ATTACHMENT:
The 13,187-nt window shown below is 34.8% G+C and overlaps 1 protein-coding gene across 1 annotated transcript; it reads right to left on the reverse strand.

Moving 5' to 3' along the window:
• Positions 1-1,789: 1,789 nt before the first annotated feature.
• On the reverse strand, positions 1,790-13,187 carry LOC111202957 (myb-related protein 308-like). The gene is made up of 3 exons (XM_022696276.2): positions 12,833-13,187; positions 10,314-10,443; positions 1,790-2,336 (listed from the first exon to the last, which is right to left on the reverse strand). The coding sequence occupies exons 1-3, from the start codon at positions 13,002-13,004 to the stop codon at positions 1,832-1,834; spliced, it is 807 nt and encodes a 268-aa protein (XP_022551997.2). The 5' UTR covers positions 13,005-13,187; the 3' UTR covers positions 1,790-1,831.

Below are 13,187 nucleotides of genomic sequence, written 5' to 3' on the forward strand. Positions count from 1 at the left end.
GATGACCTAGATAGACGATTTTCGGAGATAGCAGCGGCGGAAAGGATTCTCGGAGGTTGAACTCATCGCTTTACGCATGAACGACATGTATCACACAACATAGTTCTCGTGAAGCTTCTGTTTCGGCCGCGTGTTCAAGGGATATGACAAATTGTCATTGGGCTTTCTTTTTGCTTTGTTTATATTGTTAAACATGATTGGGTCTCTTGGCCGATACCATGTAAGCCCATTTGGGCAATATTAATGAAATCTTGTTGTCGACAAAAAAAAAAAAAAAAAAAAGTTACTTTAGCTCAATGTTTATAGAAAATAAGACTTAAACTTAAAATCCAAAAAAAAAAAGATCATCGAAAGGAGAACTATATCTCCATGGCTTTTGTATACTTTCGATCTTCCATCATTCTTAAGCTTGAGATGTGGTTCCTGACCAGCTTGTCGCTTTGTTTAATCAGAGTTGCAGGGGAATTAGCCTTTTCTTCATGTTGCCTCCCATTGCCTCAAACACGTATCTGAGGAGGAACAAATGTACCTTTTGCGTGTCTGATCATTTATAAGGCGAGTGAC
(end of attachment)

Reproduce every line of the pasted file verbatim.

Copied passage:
The 13,187-nt window shown below is 34.8% G+C and overlaps 1 protein-coding gene across 1 annotated transcript; it reads right to left on the reverse strand.

Moving 5' to 3' along the window:
• Positions 1-1,789: 1,789 nt before the first annotated feature.
• On the reverse strand, positions 1,790-13,187 carry LOC111202957 (myb-related protein 308-like). The gene is made up of 3 exons (XM_022696276.2): positions 12,833-13,187; positions 10,314-10,443; positions 1,790-2,336 (listed from the first exon to the last, which is right to left on the reverse strand). The coding sequence occupies exons 1-3, from the start codon at positions 13,002-13,004 to the stop codon at positions 1,832-1,834; spliced, it is 807 nt and encodes a 268-aa protein (XP_022551997.2). The 5' UTR covers positions 13,005-13,187; the 3' UTR covers positions 1,790-1,831.

Below are 13,187 nucleotides of genomic sequence, written 5' to 3' on the forward strand. Positions count from 1 at the left end.
GATGACCTAGATAGACGATTTTCGGAGATAGCAGCGGCGGAAAGGATTCTCGGAGGTTGAACTCATCGCTTTACGCATGAACGACATGTATCACACAACATAGTTCTCGTGAAGCTTCTGTTTCGGCCGCGTGTTCAAGGGATATGACAAATTGTCATTGGGCTTTCTTTTTGCTTTGTTTATATTGTTAAACATGATTGGGTCTCTTGGCCGATACCATGTAAGCCCATTTGGGCAATATTAATGAAATCTTGTTGTCGACAAAAAAAAAAAAAAAAAAAAGTTACTTTAGCTCAATGTTTATAGAAAATAAGACTTAAACTTAAAATCCAAAAAAAAAAAGATCATCGAAAGGAGAACTATATCTCCATGGCTTTTGTATACTTTCGATCTTCCATCATTCTTAAGCTTGAGATGTGGTTCCTGACCAGCTTGTCGCTTTGTTTAATCAGAGTTGCAGGGGAATTAGCCTTTTCTTCATGTTGCCTCCCATTGCCTCAAACACGTATCTGAGGAGGAACAAATGTACCTTTTGCGTGTCTGATCATTTATAAGGCGAGTGAC